In my torts class, we discuss “spite fence” cases where neighbors change structures that are maliciously erected to block sunlight or views. An interesting case has arisen not far from my home in the nearby Del Rey area of Alexandria. Owner-architect Gaver Nichols has objected to garage construction that will block both light and air for Paul and Patrice Linehan’s kitchen’s window — leaving a view much like this one to enjoy. There appears to have been bad blood between the neighbors. What is particularly interesting is that Nichols designed, built and sold the Linehans’ house to them in the mid-1990s.
The lot depiction shown here does make the location look more spiteful than sensible, but that may not matter.
Nichols previously erected a fence along the property line in a move that outraged the Linehans. He then took down the fence and replaced it with a trellis in front of the Linhans’ window. He was acting within the city code despite the impact on his neighbor. City manager Mark Jinks insists that, while they ask people to “take neighbors’ concerns into account,” they cannot deny permits if they otherwise comply with the law. Nichols should know. He was one of those who successfully pushed through a change in local zoning law in 2009 to reduce the required setback from the property line for garages from eight feet to one foot
Jinks rejected the claim of the Linehans that this is an illegal obstruction of ventilation and light. The Linehans have objected that they did not get true notice of the construction, which notably began the Linehans were out of town for a week. You only have 15 days of the start of construction or within 30 days of the permit’s approval to object.
The case raises an interesting question of an aesthetic nuisance. Generally, such nuisances are rejected by the courts. Likewise, since we do not follow the English rule of “Ancient Lights,” we do not generally enforce a right to sunlight or views. However, the courts will enjoin “spite fences” or obstructions that are put up out of anger or malice. We have seen a few cases where trees are planted to block views or high wall built to leave backyards in darkness after long periods of tensions. Thus, in Vanderpol v. Starr (2011), a state appellate court held that a row of trees that one property owner grew along the boundary blocking an ocean view was done out of spite.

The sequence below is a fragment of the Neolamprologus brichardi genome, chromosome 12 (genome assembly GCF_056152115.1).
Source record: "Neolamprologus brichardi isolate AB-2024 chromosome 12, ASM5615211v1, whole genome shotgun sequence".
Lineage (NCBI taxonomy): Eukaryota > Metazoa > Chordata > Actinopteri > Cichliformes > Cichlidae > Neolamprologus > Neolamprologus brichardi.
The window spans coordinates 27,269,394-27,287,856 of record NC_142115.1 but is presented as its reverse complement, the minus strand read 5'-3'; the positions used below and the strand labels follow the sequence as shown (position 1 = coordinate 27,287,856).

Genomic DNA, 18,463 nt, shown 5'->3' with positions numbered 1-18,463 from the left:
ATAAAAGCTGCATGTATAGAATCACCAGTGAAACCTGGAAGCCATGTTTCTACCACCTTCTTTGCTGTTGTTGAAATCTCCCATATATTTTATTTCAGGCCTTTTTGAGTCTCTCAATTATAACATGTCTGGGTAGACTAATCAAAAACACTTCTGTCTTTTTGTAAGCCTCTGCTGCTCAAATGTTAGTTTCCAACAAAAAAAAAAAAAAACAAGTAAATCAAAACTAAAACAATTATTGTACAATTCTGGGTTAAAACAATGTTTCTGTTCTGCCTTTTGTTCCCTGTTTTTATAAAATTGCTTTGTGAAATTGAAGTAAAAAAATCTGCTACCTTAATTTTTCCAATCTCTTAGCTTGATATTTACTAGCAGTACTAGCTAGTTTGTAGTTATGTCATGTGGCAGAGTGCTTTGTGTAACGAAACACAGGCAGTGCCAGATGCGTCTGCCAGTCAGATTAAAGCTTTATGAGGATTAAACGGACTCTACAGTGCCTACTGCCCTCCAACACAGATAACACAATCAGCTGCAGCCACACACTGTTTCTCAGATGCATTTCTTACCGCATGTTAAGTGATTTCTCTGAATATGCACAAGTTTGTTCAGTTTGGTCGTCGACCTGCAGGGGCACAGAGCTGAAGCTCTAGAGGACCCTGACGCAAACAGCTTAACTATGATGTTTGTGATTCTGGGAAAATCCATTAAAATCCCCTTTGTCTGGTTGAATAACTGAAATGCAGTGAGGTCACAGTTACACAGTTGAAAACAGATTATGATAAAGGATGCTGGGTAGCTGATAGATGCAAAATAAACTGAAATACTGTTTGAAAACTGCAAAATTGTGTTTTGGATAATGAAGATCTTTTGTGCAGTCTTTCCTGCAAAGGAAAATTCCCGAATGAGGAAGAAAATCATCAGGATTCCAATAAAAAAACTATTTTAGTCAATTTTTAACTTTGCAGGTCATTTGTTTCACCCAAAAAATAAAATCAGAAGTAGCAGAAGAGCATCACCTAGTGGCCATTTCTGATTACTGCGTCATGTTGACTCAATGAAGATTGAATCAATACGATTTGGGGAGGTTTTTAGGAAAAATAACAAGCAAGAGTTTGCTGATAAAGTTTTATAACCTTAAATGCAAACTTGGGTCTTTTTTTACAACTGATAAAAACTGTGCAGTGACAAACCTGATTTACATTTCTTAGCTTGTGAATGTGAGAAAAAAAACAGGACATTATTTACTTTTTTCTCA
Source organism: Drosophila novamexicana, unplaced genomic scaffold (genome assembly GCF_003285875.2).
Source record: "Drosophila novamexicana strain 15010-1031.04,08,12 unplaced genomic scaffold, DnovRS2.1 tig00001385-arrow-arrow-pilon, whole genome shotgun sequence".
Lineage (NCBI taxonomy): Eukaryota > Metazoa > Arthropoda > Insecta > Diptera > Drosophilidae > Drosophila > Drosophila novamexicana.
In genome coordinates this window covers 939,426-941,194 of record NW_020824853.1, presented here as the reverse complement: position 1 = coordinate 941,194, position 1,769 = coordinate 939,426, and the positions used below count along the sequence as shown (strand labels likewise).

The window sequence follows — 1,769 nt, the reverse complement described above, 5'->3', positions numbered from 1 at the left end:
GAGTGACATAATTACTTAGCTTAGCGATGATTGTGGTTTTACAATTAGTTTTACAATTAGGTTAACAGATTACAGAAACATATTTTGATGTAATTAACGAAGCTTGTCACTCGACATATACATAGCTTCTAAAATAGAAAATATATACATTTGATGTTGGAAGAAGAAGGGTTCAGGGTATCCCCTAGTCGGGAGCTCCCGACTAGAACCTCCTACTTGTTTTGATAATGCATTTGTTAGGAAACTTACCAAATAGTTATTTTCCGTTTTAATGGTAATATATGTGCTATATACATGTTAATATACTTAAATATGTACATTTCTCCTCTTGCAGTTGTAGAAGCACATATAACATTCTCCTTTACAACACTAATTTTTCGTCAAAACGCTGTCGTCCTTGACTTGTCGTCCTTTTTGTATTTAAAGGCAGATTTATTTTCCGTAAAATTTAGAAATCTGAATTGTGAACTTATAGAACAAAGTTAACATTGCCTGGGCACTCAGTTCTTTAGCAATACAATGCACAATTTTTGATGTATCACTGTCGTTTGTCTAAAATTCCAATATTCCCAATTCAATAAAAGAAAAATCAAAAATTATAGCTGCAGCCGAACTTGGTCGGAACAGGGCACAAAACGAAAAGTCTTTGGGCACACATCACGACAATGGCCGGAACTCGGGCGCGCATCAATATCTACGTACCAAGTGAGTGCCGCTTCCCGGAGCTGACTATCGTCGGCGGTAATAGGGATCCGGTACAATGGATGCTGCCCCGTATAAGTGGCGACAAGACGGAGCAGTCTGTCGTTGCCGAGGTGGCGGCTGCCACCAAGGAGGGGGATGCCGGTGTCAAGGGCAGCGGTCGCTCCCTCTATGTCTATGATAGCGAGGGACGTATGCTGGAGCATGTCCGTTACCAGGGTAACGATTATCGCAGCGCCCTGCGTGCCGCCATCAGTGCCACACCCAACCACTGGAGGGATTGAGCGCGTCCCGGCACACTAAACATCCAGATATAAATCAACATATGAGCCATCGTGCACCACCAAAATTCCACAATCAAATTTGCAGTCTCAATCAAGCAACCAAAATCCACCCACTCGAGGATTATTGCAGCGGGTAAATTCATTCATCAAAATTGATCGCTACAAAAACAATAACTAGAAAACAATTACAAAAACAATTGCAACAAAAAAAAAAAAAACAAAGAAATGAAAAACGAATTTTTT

Some people will sue in private nuisance to challenge spite fence constructions. However, courts tend to look with skepticism on such claims if the construction meets permit requirements and has an independent function. California has a formal spite fence law:
“Any fence or other structure in the nature of a fence unnecessarily exceeding 10 feet in height maliciously erected or maintained for the purpose of annoying the owner or occupant of adjoining property is a private nuisance. Any owner or occupant of adjoining property injured either in his comfort or the enjoyment of his estate by such nuisance may enforce the remedies against its continuance prescribed in Title 3, Part 3, Division 4 of this code.”
Civil Code Section 841.4
A few years ago, the Virginia Supreme Court did allow people to sue neighbors for damaging trees, but that was direct harm rather than spite claims.
The problem here is that a garage has an obvious purpose separate from any bad blood existing between the neighbors. Alexandria homes, particularly in Del Rey, tend to be on small lots and close with other structures. He would have a strong a non-malicious claim to make and may argue that there is no practical place left for a garage.
Kudos: Christopher Brassfield